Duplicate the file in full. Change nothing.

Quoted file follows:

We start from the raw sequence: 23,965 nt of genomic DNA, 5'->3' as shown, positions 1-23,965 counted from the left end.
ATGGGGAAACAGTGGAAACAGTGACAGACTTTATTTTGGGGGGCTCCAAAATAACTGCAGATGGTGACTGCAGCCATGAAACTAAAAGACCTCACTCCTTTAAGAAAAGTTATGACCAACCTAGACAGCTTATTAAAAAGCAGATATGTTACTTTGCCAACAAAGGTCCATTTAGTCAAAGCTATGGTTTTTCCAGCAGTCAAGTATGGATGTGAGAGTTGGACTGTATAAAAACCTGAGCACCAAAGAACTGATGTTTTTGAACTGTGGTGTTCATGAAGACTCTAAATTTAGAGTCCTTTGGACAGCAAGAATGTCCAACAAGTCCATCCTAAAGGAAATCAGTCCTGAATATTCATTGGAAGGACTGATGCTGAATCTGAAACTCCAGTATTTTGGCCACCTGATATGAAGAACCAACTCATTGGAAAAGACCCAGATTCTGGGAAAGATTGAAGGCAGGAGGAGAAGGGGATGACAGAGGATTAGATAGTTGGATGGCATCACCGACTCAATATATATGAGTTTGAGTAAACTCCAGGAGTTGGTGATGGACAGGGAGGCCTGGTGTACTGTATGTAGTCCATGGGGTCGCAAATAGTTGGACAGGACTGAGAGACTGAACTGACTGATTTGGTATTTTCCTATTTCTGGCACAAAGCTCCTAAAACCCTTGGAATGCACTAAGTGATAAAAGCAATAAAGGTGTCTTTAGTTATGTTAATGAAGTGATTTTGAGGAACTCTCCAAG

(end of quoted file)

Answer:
We start from the raw sequence: 23,965 nt of genomic DNA, 5'->3' as shown, positions 1-23,965 counted from the left end.
ATGGGGAAACAGTGGAAACAGTGACAGACTTTATTTTGGGGGGCTCCAAAATAACTGCAGATGGTGACTGCAGCCATGAAACTAAAAGACCTCACTCCTTTAAGAAAAGTTATGACCAACCTAGACAGCTTATTAAAAAGCAGATATGTTACTTTGCCAACAAAGGTCCATTTAGTCAAAGCTATGGTTTTTCCAGCAGTCAAGTATGGATGTGAGAGTTGGACTGTATAAAAACCTGAGCACCAAAGAACTGATGTTTTTGAACTGTGGTGTTCATGAAGACTCTAAATTTAGAGTCCTTTGGACAGCAAGAATGTCCAACAAGTCCATCCTAAAGGAAATCAGTCCTGAATATTCATTGGAAGGACTGATGCTGAATCTGAAACTCCAGTATTTTGGCCACCTGATATGAAGAACCAACTCATTGGAAAAGACCCAGATTCTGGGAAAGATTGAAGGCAGGAGGAGAAGGGGATGACAGAGGATTAGATAGTTGGATGGCATCACCGACTCAATATATATGAGTTTGAGTAAACTCCAGGAGTTGGTGATGGACAGGGAGGCCTGGTGTACTGTATGTAGTCCATGGGGTCGCAAATAGTTGGACAGGACTGAGAGACTGAACTGACTGATTTGGTATTTTCCTATTTCTGGCACAAAGCTCCTAAAACCCTTGGAATGCACTAAGTGATAAAAGCAATAAAGGTGTCTTTAGTTATGTTAATGAAGTGATTTTGAGGAACTCTCCAAG